WeHo Council Approves 2016-2017 Budget Amid Complaints About City Hall Pay

general fund rev by source

The West Hollywood City Council last night approved a $127 million budget for the 2016-2017 fiscal year. The budget anticipates $116 million in revenue for the fiscal year, which begins July 1. Revenue for the General Fund, which includes all revenue not specifically allocated to a particular project or program, is anticipated to be $88.3 million, with operating expenditures of $86.4 million. The projected revenue is 3.6% more than last year.

The budget was approved after objections from several residents to a proposed restructuring of the city’s management staff and other positions, which would result in salary increases for a few city employees. Those residents also complained about the number of contractors engaged by the city, arguing that their work should be done by existing city employees. Several emails objecting to the salary increases and contracts came from United Neighbors for Responsible Development (UNReD), a group organized to fight new housing projects such as that planned for 826 Kings Rd

The changes to the city’s executive management team include freezing the assistant city manager position, which is empty with the retirement last year of Sam Baxter. The city’s Community Development and Finance & Technology Services directors, Stephanie DeWolfe and David Wilson, will move into newly created deputy city manager positions. The city will create two levels of directors beneath that. The top level will include directors of the Community Development, Finance & Technology Services and Public Works departments. Those in the lower tier will include directors of Administrative Services, Communications, Economic Development, Human Services & Rent Stabilization and Public Safety departments. Another eight lower-ranking jobs also would be reclassified to more senior positions.

Those employees moving from director to deputy city manager roles will see an increase of 11% from the lowest tier of their current salary range ($177,162) to the lowest tier of the their deputy city manager salary range ($197,309). The increase from the highest level of their current range ($207,573) to the highest level of salaries for the deputy city manager position ($233,779) is 12.6%.

Under the city’s agreement with the managers union, anyone moved to a higher position would receive pay at the lowest level of that position or an increase in current salary of 5%, whichever is higher.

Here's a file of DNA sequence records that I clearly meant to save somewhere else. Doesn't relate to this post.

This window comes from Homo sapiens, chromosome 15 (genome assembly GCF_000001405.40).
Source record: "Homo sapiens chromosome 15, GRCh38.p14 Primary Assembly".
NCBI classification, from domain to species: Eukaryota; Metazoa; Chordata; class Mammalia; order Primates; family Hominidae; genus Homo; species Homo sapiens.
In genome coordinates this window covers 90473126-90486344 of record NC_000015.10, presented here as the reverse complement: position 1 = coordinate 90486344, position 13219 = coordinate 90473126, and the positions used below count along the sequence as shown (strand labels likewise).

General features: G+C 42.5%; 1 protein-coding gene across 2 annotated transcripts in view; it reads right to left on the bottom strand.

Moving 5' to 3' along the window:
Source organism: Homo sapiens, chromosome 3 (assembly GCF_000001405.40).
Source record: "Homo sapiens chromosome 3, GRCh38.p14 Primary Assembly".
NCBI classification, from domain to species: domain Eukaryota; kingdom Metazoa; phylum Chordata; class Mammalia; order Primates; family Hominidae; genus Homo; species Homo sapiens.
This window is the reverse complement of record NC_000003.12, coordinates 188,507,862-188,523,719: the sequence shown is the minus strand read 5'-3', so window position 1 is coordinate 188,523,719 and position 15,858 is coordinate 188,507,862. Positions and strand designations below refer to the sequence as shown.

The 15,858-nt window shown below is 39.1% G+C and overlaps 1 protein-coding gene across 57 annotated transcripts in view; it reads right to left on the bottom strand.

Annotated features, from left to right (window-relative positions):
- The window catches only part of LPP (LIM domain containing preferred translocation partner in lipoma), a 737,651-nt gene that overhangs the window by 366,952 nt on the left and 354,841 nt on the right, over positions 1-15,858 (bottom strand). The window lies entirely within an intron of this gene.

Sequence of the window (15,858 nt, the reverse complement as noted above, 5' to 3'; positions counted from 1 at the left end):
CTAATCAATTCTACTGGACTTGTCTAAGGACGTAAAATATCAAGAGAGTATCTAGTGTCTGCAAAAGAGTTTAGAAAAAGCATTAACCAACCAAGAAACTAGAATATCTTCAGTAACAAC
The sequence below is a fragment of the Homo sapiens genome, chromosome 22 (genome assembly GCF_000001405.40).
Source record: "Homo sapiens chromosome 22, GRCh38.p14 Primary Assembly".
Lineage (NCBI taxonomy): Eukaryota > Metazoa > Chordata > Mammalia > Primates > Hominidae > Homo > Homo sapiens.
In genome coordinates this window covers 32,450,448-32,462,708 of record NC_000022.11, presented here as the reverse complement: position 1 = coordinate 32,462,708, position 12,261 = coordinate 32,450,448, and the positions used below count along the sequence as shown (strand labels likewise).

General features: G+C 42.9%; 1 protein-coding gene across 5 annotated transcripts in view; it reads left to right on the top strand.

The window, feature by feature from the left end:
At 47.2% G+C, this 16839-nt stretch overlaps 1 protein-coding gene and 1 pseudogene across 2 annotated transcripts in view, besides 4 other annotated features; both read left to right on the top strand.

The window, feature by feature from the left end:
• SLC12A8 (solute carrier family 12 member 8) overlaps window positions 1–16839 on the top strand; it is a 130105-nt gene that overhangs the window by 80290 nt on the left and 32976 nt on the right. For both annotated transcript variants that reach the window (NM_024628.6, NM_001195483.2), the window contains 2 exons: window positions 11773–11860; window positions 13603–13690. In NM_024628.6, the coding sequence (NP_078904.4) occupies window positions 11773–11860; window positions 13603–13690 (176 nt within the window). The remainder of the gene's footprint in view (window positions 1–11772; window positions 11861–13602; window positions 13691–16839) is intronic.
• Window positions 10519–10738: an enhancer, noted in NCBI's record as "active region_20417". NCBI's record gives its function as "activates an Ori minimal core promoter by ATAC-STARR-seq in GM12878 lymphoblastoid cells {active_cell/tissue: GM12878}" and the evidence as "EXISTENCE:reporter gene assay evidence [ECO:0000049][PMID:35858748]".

The objections to the restructuring focused on the pay increases, with some of those writing to the council oddly calling out the recent terror attack at a gay club in Orlando, Fla., as a reason for the council to delay consideration of any pay increases or management restructuring. Some said they wanted more public discussion of the proposed restructuring and pay increases.

City Manager Paul Arevalo and Councilmember John Heilman noted that such restructuring takes place every few years to accommodate the growth in an employee’s expertise and to keep the city’s pay levels in line with those in communities of a similar size and similar level of services and with which the city competes in hiring. Those cities include Beverly Hills, Berkeley, Brea, Burbank, Calabasas, Claremont, Culver City, Glendale, Manhattan Beach, Pasadena, Redondo Beach and Santa Monica. A study of those cities’s pay ranges shows the new salaries for senior executives in West Hollywood generally are higher than the average on the low end of the salary ranges and lower at the top of the range.

The council declined suggestions by some speakers that it postpone consideration of staff compensation to another meeting. However Mayor Lauren Meister recommended that the council add a salary level lower to what was proposed for executive staffers. With that, the council voted unanimously to accept the new budget.